Collegiality and the collaboration paradox for bureaucratic reform

Five years in the making, reform of the ACT public service legislation confronts a common paradox: cross-government collaboration is vital, but the Westminster tradition naturally creates bureaucratic silos.

The biggest changes to the ACT public service in years will create a stronger integrity framework, improve cross-agency collaboration, simplify recruitment and enable secondments with other governments, companies and not-for-profits.

Those, at least, are some of the aims of the bill to amend the ACT Public Sector Management Act 1994 that passed this month, carrying out a public service modernisation agenda devised by former federal mandarin Allan Hawke five years ago. Especially visible changes will be a senior executive service increasing executive mobility, and the return of an independent ACTPS standards commissioner.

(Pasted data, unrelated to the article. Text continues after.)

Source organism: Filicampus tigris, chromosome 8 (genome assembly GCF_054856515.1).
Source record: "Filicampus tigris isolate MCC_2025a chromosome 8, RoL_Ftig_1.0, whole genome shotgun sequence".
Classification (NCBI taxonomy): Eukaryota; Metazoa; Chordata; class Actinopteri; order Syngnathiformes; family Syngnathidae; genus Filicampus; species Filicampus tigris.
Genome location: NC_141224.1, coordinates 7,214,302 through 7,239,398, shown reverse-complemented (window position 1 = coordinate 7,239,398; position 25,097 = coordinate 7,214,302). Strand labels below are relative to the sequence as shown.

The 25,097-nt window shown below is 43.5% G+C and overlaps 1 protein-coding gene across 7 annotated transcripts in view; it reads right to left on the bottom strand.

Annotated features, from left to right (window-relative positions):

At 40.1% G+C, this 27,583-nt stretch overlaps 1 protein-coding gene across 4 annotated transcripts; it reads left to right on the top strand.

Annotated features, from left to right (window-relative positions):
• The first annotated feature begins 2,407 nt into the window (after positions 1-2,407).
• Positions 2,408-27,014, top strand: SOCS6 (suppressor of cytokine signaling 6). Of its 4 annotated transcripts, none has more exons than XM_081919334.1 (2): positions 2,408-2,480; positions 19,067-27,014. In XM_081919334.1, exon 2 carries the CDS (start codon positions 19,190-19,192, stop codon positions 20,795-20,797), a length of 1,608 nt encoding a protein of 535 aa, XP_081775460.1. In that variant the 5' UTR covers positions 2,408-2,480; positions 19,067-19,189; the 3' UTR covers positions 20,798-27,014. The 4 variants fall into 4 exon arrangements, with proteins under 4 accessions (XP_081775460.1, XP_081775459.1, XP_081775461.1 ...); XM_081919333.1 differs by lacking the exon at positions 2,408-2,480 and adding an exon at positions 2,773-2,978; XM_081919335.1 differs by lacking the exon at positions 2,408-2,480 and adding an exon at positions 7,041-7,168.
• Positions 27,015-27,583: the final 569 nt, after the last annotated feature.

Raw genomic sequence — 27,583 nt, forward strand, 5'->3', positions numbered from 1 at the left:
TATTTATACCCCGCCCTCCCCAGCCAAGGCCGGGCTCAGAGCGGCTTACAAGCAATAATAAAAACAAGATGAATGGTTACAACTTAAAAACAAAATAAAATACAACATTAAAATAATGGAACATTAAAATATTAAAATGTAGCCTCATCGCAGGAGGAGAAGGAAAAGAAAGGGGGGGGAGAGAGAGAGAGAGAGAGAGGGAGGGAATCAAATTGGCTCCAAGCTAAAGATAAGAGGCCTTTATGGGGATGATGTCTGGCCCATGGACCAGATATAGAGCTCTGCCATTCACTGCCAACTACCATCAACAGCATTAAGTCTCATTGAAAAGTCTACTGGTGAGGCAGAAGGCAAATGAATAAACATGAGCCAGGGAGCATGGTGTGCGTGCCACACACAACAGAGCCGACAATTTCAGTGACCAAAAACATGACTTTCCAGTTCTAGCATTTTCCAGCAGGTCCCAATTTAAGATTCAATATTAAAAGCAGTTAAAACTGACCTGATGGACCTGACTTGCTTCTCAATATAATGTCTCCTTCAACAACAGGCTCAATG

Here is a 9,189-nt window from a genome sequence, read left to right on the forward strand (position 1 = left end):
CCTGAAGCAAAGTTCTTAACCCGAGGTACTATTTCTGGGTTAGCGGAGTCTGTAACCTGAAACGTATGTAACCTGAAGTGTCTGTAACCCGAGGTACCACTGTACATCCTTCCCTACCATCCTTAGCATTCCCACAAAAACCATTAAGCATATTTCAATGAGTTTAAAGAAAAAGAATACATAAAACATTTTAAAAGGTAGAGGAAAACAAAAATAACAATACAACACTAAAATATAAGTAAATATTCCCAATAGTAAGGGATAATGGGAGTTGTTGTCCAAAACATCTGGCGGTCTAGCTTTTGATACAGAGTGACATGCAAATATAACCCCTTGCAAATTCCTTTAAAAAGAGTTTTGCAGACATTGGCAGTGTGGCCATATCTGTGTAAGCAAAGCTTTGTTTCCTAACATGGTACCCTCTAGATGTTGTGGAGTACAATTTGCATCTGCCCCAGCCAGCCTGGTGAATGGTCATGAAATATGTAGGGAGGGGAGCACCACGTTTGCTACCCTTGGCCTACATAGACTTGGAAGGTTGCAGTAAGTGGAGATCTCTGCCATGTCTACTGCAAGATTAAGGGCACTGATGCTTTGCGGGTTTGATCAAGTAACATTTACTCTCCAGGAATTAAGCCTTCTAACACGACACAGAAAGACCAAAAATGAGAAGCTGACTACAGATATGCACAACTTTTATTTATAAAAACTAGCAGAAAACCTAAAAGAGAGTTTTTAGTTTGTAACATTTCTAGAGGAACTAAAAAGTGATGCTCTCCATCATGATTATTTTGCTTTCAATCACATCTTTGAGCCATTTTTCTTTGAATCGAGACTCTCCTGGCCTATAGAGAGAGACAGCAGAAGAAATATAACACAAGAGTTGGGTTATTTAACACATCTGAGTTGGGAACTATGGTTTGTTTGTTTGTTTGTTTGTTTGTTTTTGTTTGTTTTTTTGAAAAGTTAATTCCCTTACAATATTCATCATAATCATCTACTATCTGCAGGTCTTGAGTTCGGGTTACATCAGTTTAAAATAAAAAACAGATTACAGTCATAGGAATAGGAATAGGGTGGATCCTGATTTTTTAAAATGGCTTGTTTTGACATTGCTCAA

“I think you have to make sure in this whole collaboration process that you’re clear about where accountability still lies.”

Most recently, the bill’s critics claimed it was an attempt to gag all those employed under it and force them to dob in errant colleagues for even the most minor misdemeanours. Two sections were then altered, after a legislative assembly committee and the ACT Human Rights Commission both expressed concerns that the bill would impinge on freedom of speech and unacceptably widen the scope of poor behaviour that must be reported.

As it stands, the territory’s public servants can still publicly criticise the government in their private capacity, according to public service commissioner Bronwen Overton-Clarke. The act prohibits behaviour that contravenes the ACTPS values or undermines its “integrity and good reputation” whether at work, on social media or elsewhere.

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